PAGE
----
Case Report Links Terlipressin Therapy to Hyponatremia
A case report suggests that terlipressin can induce hyponatremia.
(HealthDay News) — Terlipressin therapy can induce hyponatremia, according to a case report published online in the Journal of Clinical Pharmacy and Therapeutics.
Y. Huang, MD, from the Huazhong University of Science and Technology in Wuhan, China, and colleagues reported one case of stubborn hyponatremia induced by long-term (21-day) terlipressin therapy in a 41-year-old male.
The researchers describe the case of a man who was considered to have variceal rebleeding and who received the recommendation of endotherapy and surgery. He refused and received intensive internal treatment, including terlipressin for alleviating vasodilation of the splanchnic vascular bed.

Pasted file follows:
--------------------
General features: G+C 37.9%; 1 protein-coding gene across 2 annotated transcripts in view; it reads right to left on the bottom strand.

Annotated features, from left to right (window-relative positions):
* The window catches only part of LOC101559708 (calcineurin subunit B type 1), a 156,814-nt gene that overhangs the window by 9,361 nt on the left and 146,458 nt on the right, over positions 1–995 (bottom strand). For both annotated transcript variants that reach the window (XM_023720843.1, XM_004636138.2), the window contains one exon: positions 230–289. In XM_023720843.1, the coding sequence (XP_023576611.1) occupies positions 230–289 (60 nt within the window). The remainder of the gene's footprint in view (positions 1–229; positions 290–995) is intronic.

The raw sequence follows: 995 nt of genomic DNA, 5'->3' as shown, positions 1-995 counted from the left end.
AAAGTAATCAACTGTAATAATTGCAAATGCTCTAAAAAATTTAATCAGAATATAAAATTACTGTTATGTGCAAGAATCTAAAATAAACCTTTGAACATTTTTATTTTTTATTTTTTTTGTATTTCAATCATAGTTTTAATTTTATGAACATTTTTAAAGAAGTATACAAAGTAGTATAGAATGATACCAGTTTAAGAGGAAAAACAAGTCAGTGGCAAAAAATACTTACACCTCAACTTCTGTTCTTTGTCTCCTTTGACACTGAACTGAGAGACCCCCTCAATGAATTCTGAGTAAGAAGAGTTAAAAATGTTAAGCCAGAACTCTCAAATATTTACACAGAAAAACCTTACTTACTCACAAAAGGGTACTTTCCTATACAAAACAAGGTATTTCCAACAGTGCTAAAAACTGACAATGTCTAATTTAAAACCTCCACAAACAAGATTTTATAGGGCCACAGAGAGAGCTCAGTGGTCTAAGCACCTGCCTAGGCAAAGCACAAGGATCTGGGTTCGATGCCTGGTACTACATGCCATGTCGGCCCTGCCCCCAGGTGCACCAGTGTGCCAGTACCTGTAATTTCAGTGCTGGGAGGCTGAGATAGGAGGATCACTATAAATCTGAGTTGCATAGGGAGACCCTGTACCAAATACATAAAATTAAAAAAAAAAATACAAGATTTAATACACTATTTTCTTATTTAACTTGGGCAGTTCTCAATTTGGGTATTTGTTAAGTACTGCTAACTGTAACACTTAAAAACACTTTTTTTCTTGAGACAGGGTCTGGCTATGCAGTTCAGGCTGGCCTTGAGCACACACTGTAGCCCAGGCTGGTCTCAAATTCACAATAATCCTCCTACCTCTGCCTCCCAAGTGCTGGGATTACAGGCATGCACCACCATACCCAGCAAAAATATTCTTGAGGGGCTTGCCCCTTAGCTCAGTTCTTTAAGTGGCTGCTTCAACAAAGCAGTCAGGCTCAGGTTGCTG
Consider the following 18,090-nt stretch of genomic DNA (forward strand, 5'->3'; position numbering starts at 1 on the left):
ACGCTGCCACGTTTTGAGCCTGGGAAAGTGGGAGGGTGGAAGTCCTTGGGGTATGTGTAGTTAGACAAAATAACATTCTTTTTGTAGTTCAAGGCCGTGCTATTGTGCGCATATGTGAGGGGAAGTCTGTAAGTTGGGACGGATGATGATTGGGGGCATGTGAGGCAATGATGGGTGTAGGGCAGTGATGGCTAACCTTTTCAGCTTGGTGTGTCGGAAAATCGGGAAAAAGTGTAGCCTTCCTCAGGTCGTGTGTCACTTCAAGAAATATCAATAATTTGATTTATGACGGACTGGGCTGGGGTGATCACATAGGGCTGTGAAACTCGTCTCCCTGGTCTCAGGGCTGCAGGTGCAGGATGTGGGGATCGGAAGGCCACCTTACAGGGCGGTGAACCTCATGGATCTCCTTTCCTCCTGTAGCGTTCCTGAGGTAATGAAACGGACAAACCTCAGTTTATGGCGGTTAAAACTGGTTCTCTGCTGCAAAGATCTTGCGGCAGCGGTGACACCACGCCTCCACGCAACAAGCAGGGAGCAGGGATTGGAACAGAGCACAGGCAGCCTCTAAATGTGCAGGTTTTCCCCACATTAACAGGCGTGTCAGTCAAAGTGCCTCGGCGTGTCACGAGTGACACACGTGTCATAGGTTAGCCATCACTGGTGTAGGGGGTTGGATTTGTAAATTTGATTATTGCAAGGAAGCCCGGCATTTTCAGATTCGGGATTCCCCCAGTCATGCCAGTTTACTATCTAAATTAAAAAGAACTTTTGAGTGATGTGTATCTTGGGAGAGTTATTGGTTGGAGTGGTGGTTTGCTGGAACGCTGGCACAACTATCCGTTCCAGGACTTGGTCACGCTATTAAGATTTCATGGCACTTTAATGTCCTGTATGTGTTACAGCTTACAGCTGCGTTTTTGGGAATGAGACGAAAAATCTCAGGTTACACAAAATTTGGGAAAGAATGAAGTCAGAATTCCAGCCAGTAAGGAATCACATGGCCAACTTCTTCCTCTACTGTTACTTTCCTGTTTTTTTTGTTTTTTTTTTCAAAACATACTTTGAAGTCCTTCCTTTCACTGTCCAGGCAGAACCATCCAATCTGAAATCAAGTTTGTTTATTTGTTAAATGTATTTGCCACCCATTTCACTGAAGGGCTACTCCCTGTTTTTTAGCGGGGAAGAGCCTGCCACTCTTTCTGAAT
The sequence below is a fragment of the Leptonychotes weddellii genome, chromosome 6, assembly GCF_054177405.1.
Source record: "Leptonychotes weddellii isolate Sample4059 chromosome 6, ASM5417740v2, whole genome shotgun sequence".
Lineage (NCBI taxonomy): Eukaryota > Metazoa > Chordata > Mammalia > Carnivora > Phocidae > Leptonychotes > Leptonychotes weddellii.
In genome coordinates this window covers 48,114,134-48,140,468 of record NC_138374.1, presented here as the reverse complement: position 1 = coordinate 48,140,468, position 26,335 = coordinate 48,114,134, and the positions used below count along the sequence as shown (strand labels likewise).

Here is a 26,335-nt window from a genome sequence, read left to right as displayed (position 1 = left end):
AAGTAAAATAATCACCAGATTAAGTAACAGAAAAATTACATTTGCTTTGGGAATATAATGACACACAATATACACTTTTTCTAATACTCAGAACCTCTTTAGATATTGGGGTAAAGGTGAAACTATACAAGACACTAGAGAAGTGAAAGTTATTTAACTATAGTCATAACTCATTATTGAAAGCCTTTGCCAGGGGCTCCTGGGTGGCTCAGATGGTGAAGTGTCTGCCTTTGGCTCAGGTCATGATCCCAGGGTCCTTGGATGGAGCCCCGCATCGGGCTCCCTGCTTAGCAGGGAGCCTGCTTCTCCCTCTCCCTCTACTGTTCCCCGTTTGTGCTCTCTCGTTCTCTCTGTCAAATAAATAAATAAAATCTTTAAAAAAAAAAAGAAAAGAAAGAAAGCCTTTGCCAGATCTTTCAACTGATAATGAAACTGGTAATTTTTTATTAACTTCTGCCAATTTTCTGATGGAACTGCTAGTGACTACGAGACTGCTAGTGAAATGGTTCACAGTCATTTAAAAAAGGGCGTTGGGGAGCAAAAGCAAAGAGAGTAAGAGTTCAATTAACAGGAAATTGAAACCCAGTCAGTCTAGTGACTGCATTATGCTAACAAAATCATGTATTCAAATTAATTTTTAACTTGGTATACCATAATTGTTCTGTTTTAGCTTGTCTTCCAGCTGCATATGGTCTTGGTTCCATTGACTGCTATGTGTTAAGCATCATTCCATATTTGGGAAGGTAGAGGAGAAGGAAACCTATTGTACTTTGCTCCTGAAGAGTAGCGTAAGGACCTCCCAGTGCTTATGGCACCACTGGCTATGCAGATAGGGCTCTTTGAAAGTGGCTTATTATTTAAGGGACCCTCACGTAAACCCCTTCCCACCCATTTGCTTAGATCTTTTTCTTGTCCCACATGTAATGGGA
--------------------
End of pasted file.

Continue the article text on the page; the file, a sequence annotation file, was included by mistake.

The patient's serum sodium level decreased the second day after terlipressin initiation and continued decreasing. The drug was stopped on the 21st day of therapy; over the next 3 days the patient's serum sodium concentration increased and urine volume returned to normal. In addition, symptoms of encephalopathy disappeared.
"Although terlipressin is an effective treatment for variceal bleeding with or without endotherapy, it may cause hyponatraemia or even encephalopathy," the researchers wrote. "Clinicians should be alert to this risk. Prospective studies of the optimum duration for terlipressin therapy are required."